The American Dream is displayed within many people throughout the world. Similar to the rest of the world, the concept of the American dream Is also displayed throughout the play A Street Car Named Desire. The concept of the American dream discusses how people in the world who work hard for their success, in turn, are successful in their lives. The concept of the American dream represents desire, fulfillment and regret throughout the play. In the play A Street Car Named Desire, Tennessee Williams displays the idea of the
American dream within his characters. The American dream is the idea that any man or woman, who works hard for a living, will have a good life. The American dream offers opportunity and freedom to people who work hard for It. The concept of the American dream is mainly shown in the character of Stanley Kowalski. Stanley lives a satisfying life. He is the perfect example of this dream. He has a wife, Stella, and a Job that supports his family. Stanley works at an auto parts manufacturing plant. This Job allows Stanley to be successful and to provide his wife and unborn child with the wings that they need.
Stanley, who is amongst the working class, represents the hero in this play. The things that he does in his life are said to be noble and honorable. Stanley takes advantage of what he has, a wife and child on the way, and a stable Similar to the American dream, which Stanley represents, there is also the beautiful dream or also known as Belle Reeve. Blanched, Stall’s sister who was a southern belle, once represented this beautiful dream. The beautiful dream represents everything that Blanched once was and had. Blanched and Stella come from a family who lived the American dream.
Blanched was successful, beautiful and charming. Blanched lost this life when she lost her mansion at Belle Reeve. She depends on the kindness of strangers. Because of this, Blanched and Stanley do not get along. Stanley represents everything that Blanched Is not, as well as some of what she Is. One of the main reasons why they do not get along is because Blanched interrupts Stanley routine. His daily life of going to work, partying with his friends, and being with his wife is interrupted when Blanched comes to town. Stanley is aggravated by Blanches presence.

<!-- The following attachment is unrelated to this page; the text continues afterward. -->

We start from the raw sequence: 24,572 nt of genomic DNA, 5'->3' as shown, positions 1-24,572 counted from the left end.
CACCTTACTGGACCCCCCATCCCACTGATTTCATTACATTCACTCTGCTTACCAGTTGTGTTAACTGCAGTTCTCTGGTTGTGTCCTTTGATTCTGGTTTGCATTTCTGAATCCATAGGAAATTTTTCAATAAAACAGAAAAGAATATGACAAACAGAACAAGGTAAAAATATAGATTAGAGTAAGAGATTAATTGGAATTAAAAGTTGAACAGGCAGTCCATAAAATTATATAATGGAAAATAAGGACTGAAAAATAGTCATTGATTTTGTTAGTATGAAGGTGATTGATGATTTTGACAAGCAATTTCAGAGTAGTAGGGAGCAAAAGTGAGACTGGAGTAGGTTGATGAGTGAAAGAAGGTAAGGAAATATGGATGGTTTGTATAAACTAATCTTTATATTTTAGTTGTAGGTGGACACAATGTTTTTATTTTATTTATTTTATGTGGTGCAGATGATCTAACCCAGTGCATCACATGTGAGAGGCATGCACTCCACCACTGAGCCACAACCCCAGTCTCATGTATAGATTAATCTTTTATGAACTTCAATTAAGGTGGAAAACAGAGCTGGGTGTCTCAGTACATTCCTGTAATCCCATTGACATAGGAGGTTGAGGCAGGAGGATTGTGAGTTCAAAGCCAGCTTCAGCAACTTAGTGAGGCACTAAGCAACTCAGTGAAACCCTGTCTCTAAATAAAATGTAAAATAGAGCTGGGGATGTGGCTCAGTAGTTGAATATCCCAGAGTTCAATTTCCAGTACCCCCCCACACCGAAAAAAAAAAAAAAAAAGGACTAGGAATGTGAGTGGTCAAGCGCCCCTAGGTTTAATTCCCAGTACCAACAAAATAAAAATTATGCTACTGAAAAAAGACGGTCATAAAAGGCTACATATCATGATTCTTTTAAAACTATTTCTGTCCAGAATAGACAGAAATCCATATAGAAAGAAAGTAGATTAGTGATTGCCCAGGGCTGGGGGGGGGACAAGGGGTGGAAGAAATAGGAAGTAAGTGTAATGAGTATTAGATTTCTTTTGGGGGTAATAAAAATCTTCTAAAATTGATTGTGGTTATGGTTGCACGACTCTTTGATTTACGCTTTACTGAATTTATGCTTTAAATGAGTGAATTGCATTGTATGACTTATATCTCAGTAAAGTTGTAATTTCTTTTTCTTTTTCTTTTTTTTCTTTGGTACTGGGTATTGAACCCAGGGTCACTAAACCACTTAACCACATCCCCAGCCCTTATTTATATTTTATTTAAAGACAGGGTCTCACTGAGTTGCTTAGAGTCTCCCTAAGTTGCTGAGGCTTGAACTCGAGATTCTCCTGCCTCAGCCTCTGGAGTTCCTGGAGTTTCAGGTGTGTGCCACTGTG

She also annoys him by calling him names and comparing him to animals such as an ape. Stanley displays the qualities of the antagonist in the play. He comes into conflict with Blanched during her visit because he believes she is telling Stella lies. Stanley believes that Stella should inherit half of the money that Blanched receives from Belle Reeve, although he doesn’t realize that she doesn’t get any money. Stanley Is concerned with the Napoleonic code. The Napoleonic code discusses the dead that “what belongs to the wife belongs to the husband and vice versa. (Williams 1 OFF Similar to Blanched, Stella once also lived this beautiful dream. Her family was very wealthy all of her life. Stella did not have to work hard to receive anything because her family had already supplied her with everything that she needed. When Stella met Stanley, he helped her realize that her life cannot always be like this. He helped her come to terms with the new life that they are living. Stella and Stanley live a typical comfortable life in New Orleans. Stella, who is pregnant, stays at home.
Stanley considers Stella to be the homemaker. Stella stays at home, cooks for Stanley, cleans their house, and takes care of him. Stella also respects Stanley, despite his attitude towards Stall’s sister and herself. Before Blanched arrives at their house Stanley and Stella are happy with their lives. They are comfortable with each other and are content with living the American dream life. This life is interrupted when Blanched arrives and, in turn, Stanley feels like Stella does not respect him like she seed to.
This concept of the American dream that is portrayed throughout the play A Streetcar Named Desire is the lifestyle that Stella and Stanley Kowalski live. The American dream concept shows that any man or woman who works hard enough for what they want will get it in their lifetime. Stanley life, which consists of hard work, honor, and success, shows that this life is a perfect example of the American dream.